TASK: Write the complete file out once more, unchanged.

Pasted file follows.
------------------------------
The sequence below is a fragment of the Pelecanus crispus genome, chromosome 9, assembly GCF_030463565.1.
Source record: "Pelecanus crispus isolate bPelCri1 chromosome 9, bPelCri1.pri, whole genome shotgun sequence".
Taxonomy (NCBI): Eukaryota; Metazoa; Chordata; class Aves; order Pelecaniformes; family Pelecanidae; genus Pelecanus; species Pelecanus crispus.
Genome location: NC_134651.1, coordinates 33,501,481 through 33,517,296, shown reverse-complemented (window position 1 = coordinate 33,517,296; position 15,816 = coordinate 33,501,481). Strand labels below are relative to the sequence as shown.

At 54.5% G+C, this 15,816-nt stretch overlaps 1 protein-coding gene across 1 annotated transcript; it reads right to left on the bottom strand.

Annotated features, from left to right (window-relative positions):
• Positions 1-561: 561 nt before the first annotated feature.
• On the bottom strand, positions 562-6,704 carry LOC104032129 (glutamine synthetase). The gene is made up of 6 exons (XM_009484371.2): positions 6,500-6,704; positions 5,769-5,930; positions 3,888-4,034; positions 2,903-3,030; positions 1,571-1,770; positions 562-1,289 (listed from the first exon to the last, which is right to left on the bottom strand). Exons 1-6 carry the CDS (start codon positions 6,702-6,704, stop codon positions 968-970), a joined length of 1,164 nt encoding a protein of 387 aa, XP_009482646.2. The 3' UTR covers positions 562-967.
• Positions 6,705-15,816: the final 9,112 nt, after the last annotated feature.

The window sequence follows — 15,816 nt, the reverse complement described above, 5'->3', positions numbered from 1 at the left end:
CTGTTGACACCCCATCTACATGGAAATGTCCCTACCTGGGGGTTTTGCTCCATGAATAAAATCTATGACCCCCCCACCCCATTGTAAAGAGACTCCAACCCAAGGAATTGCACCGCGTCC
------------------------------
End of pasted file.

The sequence below is a fragment of the Pelecanus crispus genome, chromosome 9, assembly GCF_030463565.1.
Source record: "Pelecanus crispus isolate bPelCri1 chromosome 9, bPelCri1.pri, whole genome shotgun sequence".
Taxonomy (NCBI): Eukaryota; Metazoa; Chordata; class Aves; order Pelecaniformes; family Pelecanidae; genus Pelecanus; species Pelecanus crispus.
Genome location: NC_134651.1, coordinates 33,501,481 through 33,517,296, shown reverse-complemented (window position 1 = coordinate 33,517,296; position 15,816 = coordinate 33,501,481). Strand labels below are relative to the sequence as shown.

At 54.5% G+C, this 15,816-nt stretch overlaps 1 protein-coding gene across 1 annotated transcript; it reads right to left on the bottom strand.

Annotated features, from left to right (window-relative positions):
• Positions 1-561: 561 nt before the first annotated feature.
• On the bottom strand, positions 562-6,704 carry LOC104032129 (glutamine synthetase). The gene is made up of 6 exons (XM_009484371.2): positions 6,500-6,704; positions 5,769-5,930; positions 3,888-4,034; positions 2,903-3,030; positions 1,571-1,770; positions 562-1,289 (listed from the first exon to the last, which is right to left on the bottom strand). Exons 1-6 carry the CDS (start codon positions 6,702-6,704, stop codon positions 968-970), a joined length of 1,164 nt encoding a protein of 387 aa, XP_009482646.2. The 3' UTR covers positions 562-967.
• Positions 6,705-15,816: the final 9,112 nt, after the last annotated feature.

The window sequence follows — 15,816 nt, the reverse complement described above, 5'->3', positions numbered from 1 at the left end:
CTGTTGACACCCCATCTACATGGAAATGTCCCTACCTGGGGGTTTTGCTCCATGAATAAAATCTATGACCCCCCCACCCCATTGTAAAGAGACTCCAACCCAAGGAATTGCACCGCGTCC